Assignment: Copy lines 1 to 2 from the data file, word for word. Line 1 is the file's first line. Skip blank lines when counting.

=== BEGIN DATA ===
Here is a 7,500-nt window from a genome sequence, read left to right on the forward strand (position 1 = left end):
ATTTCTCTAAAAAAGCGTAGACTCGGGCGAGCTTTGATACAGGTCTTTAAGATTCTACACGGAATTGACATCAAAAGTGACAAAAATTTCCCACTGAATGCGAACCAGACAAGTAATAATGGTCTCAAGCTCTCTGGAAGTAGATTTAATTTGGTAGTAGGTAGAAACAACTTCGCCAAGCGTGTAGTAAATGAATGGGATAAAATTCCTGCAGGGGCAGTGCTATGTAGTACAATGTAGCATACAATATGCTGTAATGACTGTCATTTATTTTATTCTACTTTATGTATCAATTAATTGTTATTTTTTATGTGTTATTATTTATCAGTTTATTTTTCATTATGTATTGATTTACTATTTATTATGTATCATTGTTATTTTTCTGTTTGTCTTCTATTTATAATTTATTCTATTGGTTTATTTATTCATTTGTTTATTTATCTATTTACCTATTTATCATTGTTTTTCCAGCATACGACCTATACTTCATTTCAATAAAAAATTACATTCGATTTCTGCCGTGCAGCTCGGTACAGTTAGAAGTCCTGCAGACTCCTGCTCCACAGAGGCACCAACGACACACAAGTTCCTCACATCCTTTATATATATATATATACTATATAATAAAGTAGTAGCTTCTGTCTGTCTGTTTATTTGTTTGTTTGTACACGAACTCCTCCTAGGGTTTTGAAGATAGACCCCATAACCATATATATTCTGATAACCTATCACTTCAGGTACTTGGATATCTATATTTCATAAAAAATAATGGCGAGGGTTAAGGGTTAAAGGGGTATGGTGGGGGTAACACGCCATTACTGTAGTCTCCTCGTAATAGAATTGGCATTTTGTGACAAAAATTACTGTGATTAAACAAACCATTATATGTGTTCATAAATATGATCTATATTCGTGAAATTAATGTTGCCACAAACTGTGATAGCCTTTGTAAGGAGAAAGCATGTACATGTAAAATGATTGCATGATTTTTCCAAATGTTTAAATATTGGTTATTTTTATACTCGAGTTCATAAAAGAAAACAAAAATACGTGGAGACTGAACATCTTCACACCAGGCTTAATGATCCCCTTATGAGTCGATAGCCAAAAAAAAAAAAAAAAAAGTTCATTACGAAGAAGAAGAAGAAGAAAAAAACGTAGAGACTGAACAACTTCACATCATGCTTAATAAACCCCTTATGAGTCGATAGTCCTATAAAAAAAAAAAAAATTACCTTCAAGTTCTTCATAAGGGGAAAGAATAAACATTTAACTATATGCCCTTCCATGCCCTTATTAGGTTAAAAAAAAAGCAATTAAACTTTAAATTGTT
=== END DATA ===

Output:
Here is a 7,500-nt window from a genome sequence, read left to right on the forward strand (position 1 = left end):
ATTTCTCTAAAAAAGCGTAGACTCGGGCGAGCTTTGATACAGGTCTTTAAGATTCTACACGGAATTGACATCAAAAGTGACAAAAATTTCCCACTGAATGCGAACCAGACAAGTAATAATGGTCTCAAGCTCTCTGGAAGTAGATTTAATTTGGTAGTAGGTAGAAACAACTTCGCCAAGCGTGTAGTAAATGAATGGGATAAAATTCCTGCAGGGGCAGTGCTATGTAGTACAATGTAGCATACAATATGCTGTAATGACTGTCATTTATTTTATTCTACTTTATGTATCAATTAATTGTTATTTTTTATGTGTTATTATTTATCAGTTTATTTTTCATTATGTATTGATTTACTATTTATTATGTATCATTGTTATTTTTCTGTTTGTCTTCTATTTATAATTTATTCTATTGGTTTATTTATTCATTTGTTTATTTATCTATTTACCTATTTATCATTGTTTTTCCAGCATACGACCTATACTTCATTTCAATAAAAAATTACATTCGATTTCTGCCGTGCAGCTCGGTACAGTTAGAAGTCCTGCAGACTCCTGCTCCACAGAGGCACCAACGACACACAAGTTCCTCACATCCTTTATATATATATATATACTATATAATAAAGTAGTAGCTTCTGTCTGTCTGTTTATTTGTTTGTTTGTACACGAACTCCTCCTAGGGTTTTGAAGATAGACCCCATAACCATATATATTCTGATAACCTATCACTTCAGGTACTTGGATATCTATATTTCATAAAAAATAATGGCGAGGGTTAAGGGTTAAAGGGGTATGGTGGGGGTAACACGCCATTACTGTAGTCTCCTCGTAATAGAATTGGCATTTTGTGACAAAAATTACTGTGATTAAACAAACCATTATATGTGTTCATAAATATGATCTATATTCGTGAAATTAATGTTGCCACAAACTGTGATAGCCTTTGTAAGGAGAAAGCATGTACATGTAAAATGATTGCATGATTTTTCCAAATGTTTAAATATTGGTTATTTTTATACTCGAGTTCATAAAAGAAAACAAAAATACGTGGAGACTGAACATCTTCACACCAGGCTTAATGATCCCCTTATGAGTCGATAGCCAAAAAAAAAAAAAAAAAAGTTCATTACGAAGAAGAAGAAGAAGAAAAAAACGTAGAGACTGAACAACTTCACATCATGCTTAATAAACCCCTTATGAGTCGATAGTCCTATAAAAAAAAAAAAAATTACCTTCAAGTTCTTCATAAGGGGAAAGAATAAACATTTAACTATATGCCCTTCCATGCCCTTATTAGGTTAAAAAAAAAGCAATTAAACTTTAAATTGTT